14. Match cases between your HTML and CSS

Some browsers are case-sensitive. Using a class like 'homePage' is fine, provided you're consistent with your letter case. Applying style to 'homepage' will cause problems in strict user agents (like Mozilla).

15. Use the Text-transform Command

One of the lesser known, but really useful CSS commands is the text-transform command. Three of the more common values for this rule are: text-transform: uppercase, text-transform: lowercase and text-transform: capitalize. The first rule turns all characters into capital letters, the second turns them all into small letters, and the third makes the first letter of each word a capital letter.

16. Test embedded; launch imported

If you work with a stylesheet embedded in your HTML source, you eliminate any potential caching errors while testing. This is very important when working with some Mac browsers. But make sure to move your CSS to an external file, imported with @import or <link> before launching.

17. Add obvious borders to help debug layouts

A universal rule like div {border: solid 1px #f00;} can go a long way toward pinpointing a layout problem. But adding a border to specific elements can help identify overlap and extra white space that might not otherwise be obvious.

18. Don’t use single quotation marks around paths for images

When setting a background image, resist the urge to surround the path with quote marks. They’re not necessary, and IE5/Mac will choke.

19. Don’t link to empty style sheets as ‘placeholders’ for future style sheets (like handheld or print media style sheets)

Mac IE5 chokes on the empty style sheet and the page load time increases. Instead, have at least one rule (or perhaps even a comment) in the style sheet so that MacIE doesn't choke.

As well, here are some notable theory items that don’t particularly apply to the functionality side of things, but should be considered when developing:

20. Organize your CSS file

Make sure to comment blocks of CSS appropriately, group like-selectors, and establish a consistent naming convention, white space formatting (recommendation: a single space instead of a tab for cross-platform considerations), and property order.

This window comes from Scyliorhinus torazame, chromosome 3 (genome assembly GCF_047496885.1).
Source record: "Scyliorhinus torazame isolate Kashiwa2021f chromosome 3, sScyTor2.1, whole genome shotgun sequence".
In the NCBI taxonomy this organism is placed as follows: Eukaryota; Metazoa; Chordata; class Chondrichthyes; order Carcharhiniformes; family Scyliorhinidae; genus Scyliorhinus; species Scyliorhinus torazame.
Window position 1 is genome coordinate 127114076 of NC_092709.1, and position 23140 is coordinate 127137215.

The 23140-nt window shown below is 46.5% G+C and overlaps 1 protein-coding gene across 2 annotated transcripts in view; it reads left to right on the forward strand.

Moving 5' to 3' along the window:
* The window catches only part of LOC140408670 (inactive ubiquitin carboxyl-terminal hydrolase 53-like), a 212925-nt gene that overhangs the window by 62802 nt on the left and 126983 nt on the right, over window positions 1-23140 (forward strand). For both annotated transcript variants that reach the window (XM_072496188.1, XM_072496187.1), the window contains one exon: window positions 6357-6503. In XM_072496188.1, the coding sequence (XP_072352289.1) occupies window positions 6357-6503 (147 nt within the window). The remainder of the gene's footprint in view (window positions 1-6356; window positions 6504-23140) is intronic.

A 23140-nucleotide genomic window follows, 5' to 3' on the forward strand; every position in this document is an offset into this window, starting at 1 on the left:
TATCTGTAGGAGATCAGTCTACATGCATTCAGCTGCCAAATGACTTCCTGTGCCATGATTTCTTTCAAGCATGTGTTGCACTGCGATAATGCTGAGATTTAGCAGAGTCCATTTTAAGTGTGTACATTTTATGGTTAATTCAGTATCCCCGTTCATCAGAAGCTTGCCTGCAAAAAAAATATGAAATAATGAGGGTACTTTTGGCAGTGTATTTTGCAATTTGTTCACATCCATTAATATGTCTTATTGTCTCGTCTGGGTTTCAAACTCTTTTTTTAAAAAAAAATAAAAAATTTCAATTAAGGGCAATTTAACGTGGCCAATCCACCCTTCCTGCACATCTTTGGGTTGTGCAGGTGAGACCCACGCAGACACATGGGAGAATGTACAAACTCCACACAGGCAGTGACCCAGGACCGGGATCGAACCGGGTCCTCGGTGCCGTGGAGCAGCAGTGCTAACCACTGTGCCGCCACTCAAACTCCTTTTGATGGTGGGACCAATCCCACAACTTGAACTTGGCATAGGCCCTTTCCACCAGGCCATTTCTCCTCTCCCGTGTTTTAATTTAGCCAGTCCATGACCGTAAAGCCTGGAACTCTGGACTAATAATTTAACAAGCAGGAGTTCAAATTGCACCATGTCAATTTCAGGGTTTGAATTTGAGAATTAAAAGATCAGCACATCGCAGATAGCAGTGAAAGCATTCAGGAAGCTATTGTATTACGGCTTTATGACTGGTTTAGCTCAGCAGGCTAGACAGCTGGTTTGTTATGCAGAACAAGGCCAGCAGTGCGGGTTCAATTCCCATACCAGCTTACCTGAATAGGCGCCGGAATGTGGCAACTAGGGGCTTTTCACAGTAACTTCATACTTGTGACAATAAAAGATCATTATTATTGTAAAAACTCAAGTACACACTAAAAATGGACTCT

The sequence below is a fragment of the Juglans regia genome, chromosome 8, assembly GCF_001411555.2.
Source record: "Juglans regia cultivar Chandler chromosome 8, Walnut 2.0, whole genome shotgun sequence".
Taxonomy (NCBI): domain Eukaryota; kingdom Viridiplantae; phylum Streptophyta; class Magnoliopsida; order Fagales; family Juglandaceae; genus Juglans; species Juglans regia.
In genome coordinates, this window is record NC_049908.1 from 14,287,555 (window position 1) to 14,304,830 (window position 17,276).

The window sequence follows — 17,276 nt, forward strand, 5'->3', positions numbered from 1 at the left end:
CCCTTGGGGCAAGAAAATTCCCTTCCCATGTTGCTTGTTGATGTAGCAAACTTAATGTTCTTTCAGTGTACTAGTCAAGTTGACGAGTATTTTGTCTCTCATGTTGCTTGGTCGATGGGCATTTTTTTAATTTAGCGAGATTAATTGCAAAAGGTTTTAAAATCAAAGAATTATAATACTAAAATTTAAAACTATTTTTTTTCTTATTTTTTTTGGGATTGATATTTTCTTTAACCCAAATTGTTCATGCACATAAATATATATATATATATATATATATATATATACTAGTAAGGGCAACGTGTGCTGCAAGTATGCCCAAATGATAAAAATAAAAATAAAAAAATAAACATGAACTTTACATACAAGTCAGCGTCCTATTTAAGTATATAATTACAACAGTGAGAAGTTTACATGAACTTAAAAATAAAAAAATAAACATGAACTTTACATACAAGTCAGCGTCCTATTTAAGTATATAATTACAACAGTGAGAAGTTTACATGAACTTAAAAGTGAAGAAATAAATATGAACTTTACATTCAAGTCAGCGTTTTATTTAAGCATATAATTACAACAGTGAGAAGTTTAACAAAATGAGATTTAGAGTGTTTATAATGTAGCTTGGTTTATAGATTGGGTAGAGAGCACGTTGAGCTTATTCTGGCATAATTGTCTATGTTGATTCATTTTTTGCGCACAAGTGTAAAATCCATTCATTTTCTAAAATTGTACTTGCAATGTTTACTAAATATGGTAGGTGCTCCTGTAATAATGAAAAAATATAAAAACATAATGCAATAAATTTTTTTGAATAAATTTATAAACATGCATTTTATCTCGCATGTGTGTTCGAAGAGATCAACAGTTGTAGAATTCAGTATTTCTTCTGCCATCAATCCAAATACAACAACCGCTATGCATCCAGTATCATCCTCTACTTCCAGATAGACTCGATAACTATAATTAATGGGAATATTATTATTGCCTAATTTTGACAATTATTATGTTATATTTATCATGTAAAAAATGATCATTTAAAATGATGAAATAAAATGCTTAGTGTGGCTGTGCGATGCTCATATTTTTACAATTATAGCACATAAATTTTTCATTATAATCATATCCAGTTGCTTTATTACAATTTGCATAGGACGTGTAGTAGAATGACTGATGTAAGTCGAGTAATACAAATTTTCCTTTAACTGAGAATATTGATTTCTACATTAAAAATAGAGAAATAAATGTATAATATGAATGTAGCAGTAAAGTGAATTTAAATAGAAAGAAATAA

21. Name classes/IDs based on function, not appearance

If you create a .smallblue class, and later get a request to change the text to large and red, the class stops making any form of sense. Instead use descriptive classes like .copyright and .pullquote.

22. Combine selectors

Keeping your CSS light is important to minimize download times; as much as possible, group selectors, rely on inheritance, and reduce redundancy by using shorthand.

23. Use External Stylesheets

Place your CSS rules in an external stylesheet, so that they do not need to be downloaded again each time a new page is loaded.

24. Highlight Navigation Code to show location

A lot of website's highlight the top level navigation element relating to each user's location within the site and this helps users to see where they are at any one time.

To achieve this, you'll need to assign a class to each navigation item. e.g.

<li><a href="#" class="home">Home</a></li>
<li><a href="#" class="links">Links</a></li>
<li><a href="#" class="reviews">Reviews</a></li>

You'll then need to insert an id into the <body> tag. The id should show where the users are located within the site, and should change when users move to a different page. When on the 'Home' page, it should read <body id="home">, on the 'Links' page it should read <body id="links">, and on the 'Reviews' page, <body id="reviews">.

Next, you create a new CSS rule:

#home .home, #links .links, #reviews reviews
all the styles for the highlighted navigation go here.

This basically creates a rule that only takes effect when class="home" is contained within id="home" etc and will only occur when the user is on the appropriate page of the site. These simple steps seamlessly create a highlighted navigation element.

Full credit to Dave Shea who prepared the major part of this excellent checklist Don't forget to visit Dave's CSS Zen Garden site to see a lot of really cool CSS designs.

Another good resource is the Adobe Dreamweaver Forums where you can find solutions to many CSS and browser compatibility issues -

Read more articles about PC repairs, Web design & SEO...